Hardback, 368 pages.
On Charles II’s restoration to the throne in 1660, four of his supporters were provided with plots of land in a leafy suburb of London, on which to build their extravagant town palaces. The only one to survive – built for the poet and courtier Sir John Denham (1615–1669) and now situated in the heart of Piccadilly – became the home of the Royal Academy of Arts, its exhibitions and its Schools.
This significant study charts the history of the estate through its many owners, including the 3rd Earl of Burlington (1694–1753), who gave the house not only its name but also its influential character and distinctive architecture, which remains an unparalleled example of the Palladian style in England.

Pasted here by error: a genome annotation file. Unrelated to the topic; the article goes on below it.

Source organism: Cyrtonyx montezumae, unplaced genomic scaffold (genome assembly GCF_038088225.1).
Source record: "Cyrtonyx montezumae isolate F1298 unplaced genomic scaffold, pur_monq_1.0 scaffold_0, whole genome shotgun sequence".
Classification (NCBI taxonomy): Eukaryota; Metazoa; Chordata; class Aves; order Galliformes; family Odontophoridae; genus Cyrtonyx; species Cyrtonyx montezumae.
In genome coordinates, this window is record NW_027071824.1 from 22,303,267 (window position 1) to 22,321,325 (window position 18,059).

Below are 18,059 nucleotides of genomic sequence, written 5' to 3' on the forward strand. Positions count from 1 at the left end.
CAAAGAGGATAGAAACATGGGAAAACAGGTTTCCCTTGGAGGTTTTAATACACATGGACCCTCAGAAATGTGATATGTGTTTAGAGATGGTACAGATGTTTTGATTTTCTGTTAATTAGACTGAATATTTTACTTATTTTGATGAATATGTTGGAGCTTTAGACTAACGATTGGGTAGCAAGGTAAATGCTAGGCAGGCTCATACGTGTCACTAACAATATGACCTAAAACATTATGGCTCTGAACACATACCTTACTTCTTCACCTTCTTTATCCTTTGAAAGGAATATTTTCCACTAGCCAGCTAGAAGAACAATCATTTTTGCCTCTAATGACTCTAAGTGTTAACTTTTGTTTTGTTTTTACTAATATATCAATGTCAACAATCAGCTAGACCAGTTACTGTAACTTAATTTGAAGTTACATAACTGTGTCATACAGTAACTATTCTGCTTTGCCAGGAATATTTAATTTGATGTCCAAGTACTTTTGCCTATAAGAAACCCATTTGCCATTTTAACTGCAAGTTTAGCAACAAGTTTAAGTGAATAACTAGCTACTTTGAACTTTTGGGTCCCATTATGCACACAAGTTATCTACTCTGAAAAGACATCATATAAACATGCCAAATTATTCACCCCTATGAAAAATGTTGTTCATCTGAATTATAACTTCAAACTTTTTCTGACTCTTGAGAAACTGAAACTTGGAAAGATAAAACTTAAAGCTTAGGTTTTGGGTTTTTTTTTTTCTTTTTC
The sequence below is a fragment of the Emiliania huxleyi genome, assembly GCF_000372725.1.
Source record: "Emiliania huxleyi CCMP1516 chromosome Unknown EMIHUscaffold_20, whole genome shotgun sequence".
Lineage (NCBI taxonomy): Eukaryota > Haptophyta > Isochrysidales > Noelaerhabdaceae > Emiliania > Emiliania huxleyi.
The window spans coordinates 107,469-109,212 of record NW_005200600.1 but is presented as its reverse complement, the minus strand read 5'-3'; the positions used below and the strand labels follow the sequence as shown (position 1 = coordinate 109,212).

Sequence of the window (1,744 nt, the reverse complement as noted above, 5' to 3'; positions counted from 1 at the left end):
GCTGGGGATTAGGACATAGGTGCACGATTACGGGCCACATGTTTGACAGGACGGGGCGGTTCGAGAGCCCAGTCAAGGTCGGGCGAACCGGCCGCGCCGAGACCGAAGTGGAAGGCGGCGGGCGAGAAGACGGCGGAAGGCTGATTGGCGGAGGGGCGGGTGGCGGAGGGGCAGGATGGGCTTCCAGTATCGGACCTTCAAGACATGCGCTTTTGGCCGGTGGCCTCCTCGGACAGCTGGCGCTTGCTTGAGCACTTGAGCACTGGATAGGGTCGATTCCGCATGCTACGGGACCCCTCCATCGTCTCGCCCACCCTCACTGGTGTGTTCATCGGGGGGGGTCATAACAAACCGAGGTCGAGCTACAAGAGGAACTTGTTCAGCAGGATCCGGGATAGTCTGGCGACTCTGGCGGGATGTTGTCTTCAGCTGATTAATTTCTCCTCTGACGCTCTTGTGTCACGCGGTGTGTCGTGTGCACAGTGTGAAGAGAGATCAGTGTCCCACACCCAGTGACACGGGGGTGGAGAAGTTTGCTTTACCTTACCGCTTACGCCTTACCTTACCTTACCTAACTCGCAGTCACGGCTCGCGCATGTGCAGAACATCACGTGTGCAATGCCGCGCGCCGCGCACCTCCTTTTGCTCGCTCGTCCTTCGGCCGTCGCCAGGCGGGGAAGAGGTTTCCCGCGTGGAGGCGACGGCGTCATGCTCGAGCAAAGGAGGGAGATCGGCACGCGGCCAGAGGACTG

The architectural historian Nicholas Savage is former Head of Collections at the Royal Academy of Arts and co-author of Genius and Ambition: The Royal Academy of Arts, London, 1768–1918 (RA Publications, 2015).